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Proud to be an American

James Quigley, a lover of the great American outdoors, ice cold brews and deep fried chicken.

After an impromtu trip to the oral surgeon to remove wisdom teeth that subsequently sent him on a whirlwind tour of Boston doctors appointments, James was diagnosed on August 26, 2011 with Malignant Pheochromocytoma. James has been living with a softball size (11x12x13cm) tumor on his adrenal gland, that was involved with both his left kidney and vena cava. Unfortunately, the tumor has also spread to multiple nodes on his lungs. The major tumor has been secreting hormones that have spiked his blood pressure to a frightening 240/120, luckily found by the oral surgeon who sent him to the ER.

The fight against this extremely rare cancer commenced on August 31, 2011 during a long and formidable surgery where the softball tumor was successfully removed. As James prepares to battle with the cancer remaining on his lungs, the mounting medical bills are a worry we would like to take away from him. Pheochromocytomas have no cure and the road to partial remission will be long. Your support is greatly appreciated, as James will not be able to return to work to maintain insurance coverage. We can’t change his prognosis, but we can support his progress. Let’s conquer cancer together!

Please send any cards or well wishes to 1 Westinghouse Plz #220, Hyde Park, MA 02136. James would love to hear from you. All support, positive thoughts and prayers are greatly appreciated.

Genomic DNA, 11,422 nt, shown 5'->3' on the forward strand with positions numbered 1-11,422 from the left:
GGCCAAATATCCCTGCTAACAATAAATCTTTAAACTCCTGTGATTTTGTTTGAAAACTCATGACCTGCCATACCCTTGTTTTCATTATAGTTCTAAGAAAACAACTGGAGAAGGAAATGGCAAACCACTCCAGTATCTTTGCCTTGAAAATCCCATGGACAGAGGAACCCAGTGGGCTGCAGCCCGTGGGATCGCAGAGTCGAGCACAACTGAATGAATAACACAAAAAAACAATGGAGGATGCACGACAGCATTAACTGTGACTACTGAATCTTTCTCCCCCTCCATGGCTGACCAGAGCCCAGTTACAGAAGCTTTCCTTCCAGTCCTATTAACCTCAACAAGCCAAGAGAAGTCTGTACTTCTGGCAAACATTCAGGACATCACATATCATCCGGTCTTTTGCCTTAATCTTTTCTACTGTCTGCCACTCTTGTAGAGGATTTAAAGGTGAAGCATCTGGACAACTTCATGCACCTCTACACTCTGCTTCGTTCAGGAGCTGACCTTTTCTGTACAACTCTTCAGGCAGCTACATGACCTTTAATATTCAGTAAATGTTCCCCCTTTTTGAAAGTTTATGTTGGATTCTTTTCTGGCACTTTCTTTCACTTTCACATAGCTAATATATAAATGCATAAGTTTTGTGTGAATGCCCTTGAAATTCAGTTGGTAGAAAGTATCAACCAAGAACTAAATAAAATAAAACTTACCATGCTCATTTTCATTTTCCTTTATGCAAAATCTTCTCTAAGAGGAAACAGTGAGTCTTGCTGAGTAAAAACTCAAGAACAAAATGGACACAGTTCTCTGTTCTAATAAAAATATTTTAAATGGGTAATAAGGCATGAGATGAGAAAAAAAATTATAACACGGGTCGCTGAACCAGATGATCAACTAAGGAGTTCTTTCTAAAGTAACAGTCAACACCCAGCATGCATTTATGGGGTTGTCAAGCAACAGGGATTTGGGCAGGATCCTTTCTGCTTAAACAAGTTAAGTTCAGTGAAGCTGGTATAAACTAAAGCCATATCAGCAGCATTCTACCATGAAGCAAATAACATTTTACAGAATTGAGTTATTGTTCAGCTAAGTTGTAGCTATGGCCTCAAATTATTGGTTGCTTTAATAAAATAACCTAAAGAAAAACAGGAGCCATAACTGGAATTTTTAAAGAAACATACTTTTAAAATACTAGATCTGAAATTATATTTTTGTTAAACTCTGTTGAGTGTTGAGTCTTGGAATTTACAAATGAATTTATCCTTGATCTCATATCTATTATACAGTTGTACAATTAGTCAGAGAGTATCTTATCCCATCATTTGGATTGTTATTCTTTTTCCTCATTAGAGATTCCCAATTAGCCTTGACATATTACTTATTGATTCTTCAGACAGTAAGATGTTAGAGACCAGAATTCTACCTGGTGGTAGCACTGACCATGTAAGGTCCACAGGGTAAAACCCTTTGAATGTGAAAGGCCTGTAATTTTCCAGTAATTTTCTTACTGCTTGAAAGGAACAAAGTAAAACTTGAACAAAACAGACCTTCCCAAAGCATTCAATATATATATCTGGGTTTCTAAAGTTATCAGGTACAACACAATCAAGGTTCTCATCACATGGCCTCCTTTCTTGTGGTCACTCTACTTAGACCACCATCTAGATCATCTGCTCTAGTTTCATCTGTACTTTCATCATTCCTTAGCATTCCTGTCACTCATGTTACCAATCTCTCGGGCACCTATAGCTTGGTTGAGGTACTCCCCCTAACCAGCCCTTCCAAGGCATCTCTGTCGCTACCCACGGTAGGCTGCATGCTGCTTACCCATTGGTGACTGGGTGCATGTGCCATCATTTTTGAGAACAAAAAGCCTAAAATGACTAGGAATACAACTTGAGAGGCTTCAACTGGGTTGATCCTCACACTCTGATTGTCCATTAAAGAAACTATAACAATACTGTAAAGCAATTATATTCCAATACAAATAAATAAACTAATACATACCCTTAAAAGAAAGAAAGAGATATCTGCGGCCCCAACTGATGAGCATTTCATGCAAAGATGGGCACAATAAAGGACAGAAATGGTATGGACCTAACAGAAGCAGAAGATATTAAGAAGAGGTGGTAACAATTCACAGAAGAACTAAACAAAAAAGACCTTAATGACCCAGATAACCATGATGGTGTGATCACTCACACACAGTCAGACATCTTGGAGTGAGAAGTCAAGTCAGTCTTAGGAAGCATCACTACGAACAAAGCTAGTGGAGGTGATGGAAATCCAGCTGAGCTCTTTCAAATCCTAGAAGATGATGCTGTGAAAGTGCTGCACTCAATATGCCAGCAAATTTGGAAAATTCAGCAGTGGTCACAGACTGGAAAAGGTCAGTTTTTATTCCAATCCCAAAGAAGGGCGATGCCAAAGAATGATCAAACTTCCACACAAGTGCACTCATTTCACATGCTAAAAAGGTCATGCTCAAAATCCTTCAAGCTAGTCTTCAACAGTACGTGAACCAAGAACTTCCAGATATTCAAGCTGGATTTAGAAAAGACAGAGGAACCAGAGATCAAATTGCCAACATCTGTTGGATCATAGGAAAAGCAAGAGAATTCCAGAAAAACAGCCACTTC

♥ Kate


3 responses »

  1. Jay,
    So sorry to hear this. Keep on fighting. We will be saying our prayers. Please let me know if there is ANYTHING I can do- I’m local. – Ashley

  2. I don’t know you but came across your story and how similar it is to mine although were are battling different diseases. I also go to MGH – you’re in the best hands! You and your family will learn more about endocrinology than you ever wanted to know – get ready to become smarter than most doctors you’ll meet 🙂

    Keep talking about your experience, it will help people with earlier detection and diagnosis in the future!

    I wish you all the best.

  3. Hey Jay! Stay strong and stay positive. Things will improve. I’ll keep you in my prayers Goodluck!


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